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A banner on the Dallas Public Library recognizes February as Black History Month. 

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DALLAS — The city of Dallas does have a banner recognizing Black History Month. It’s just not at the place originally planned for it.

In a last-minute push to do something more to honor Black history, Dallas City Councilor Kirsten Collins asked that the city invest in displaying banners or flags in the downtown core. The request was made at the Jan. 4 council meeting.

Collins made the suggestion after she said she couldn’t find events or activities planned in Dallas. February is Black History Month. 

“For Black History Month, historically we have done some activities at the library. They’ve had some guest speakers,” City Manager Brian Latta said in response. “That obviously can’t happen this year with our gathering restrictions.”

Latta said he would speak with Mark Johnson, the library manager, about what is planned for this year.

The library building is now closed to the public, but its Facebook page featured virtual events and activities that could be done at home to celebrate Black history.

Collins then made a reccomendation.

“I would like to talk about the city purchasing some flags or banners and flying them in our downtown corridor,” Collins said. “We are looking at a very small amount of money to do so. I know we are on a tight time frame.”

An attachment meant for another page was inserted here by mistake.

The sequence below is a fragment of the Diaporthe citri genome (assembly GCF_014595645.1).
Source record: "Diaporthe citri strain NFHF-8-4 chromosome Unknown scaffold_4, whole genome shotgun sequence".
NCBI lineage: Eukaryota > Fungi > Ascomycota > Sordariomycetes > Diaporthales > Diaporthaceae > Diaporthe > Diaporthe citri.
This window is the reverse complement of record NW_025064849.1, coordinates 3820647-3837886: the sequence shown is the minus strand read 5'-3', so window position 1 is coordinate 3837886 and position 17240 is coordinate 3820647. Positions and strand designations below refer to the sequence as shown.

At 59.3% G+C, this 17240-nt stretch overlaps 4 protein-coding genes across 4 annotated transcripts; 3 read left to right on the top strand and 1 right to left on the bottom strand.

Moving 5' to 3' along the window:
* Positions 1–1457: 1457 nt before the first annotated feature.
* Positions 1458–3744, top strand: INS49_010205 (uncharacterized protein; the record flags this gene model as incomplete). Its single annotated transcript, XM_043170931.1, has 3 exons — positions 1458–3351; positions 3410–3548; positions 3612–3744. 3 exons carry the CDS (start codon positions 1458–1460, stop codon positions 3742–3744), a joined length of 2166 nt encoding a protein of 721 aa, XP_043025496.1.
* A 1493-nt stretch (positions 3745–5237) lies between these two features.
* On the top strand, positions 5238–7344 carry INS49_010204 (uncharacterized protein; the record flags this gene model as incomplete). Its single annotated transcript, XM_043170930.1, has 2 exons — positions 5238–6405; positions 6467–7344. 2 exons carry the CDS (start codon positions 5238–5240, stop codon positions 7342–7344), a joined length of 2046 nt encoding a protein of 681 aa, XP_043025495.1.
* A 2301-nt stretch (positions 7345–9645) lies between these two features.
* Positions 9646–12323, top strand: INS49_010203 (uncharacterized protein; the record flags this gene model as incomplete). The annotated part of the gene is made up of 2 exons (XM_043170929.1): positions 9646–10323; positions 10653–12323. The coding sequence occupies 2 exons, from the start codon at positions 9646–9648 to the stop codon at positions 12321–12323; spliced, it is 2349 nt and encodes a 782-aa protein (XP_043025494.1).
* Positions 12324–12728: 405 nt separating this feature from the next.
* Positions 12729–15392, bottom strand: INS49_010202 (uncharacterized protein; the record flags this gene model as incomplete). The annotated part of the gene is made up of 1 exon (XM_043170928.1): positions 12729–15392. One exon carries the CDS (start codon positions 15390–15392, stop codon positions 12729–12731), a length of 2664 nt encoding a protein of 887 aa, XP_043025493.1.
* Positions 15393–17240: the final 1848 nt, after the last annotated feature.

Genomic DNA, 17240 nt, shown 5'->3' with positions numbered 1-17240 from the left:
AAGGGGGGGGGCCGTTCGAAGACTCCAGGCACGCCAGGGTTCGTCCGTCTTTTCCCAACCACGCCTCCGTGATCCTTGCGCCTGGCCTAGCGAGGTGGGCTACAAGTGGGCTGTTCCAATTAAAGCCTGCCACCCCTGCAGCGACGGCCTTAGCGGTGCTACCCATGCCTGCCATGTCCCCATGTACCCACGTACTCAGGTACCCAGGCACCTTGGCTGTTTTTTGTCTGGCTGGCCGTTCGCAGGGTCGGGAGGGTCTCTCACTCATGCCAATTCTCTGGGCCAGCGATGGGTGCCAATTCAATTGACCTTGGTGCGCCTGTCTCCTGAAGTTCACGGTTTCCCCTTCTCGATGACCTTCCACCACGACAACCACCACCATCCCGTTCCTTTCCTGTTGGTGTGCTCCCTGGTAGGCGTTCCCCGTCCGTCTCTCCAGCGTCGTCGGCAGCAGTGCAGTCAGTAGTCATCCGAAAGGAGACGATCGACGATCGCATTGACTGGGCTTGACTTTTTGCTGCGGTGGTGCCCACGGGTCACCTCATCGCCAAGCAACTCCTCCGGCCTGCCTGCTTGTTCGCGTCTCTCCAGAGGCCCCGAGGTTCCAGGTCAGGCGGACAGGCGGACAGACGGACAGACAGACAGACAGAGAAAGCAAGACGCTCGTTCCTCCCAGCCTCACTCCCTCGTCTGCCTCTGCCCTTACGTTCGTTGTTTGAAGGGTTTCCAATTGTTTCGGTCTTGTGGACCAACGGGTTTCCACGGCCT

City Manager Brian Latta said the topic could be discussed at the council’s public administration committee.

Ann Hurd, the president of the Friends of the Dallas Aquatic Center, took up the charge of raising money to purchase a banner.  She reported to the city council on Jan. 19 that the Friends of the Dallas Library had taken over the project and would apply to have it displayed across Main Street leading into downtown.

That is where the cause hit a snag.

The city approved the group’s application to hang the banner on the city’s poles across Main Street. However, Main Street is a state highway, meaning it is property of the Oregon Department of Transportation. ODOT only approves banners meeting certain requirements, specifically that they must advertise an event.

Dallas did not have an event planned this year to celebrate Black History Month.

“ODOT denied the permit because the banner did not fit their definition of an event,” Latta said.  “I went up the chain of command at ODOT to the Region 2 Regional manager, and was told every time that the permit could not be approved.”

He said the city tried to look at other options to hang the banner on Main Street.

“The city tried working with Pacific Power, who did permit the banner to be displayed on their poles,” Latta said. “However, we could not find a great location where their poles would work to display the banner.”

Eventually the banner found a home, though it was put up about a week late.

“In the end, I decided to display the banner above the Library’s Main Street entrance,” Latta said.

He added the incident will change the permitting process for hanging banners across Main. ODOT approval will be sought first from now on.

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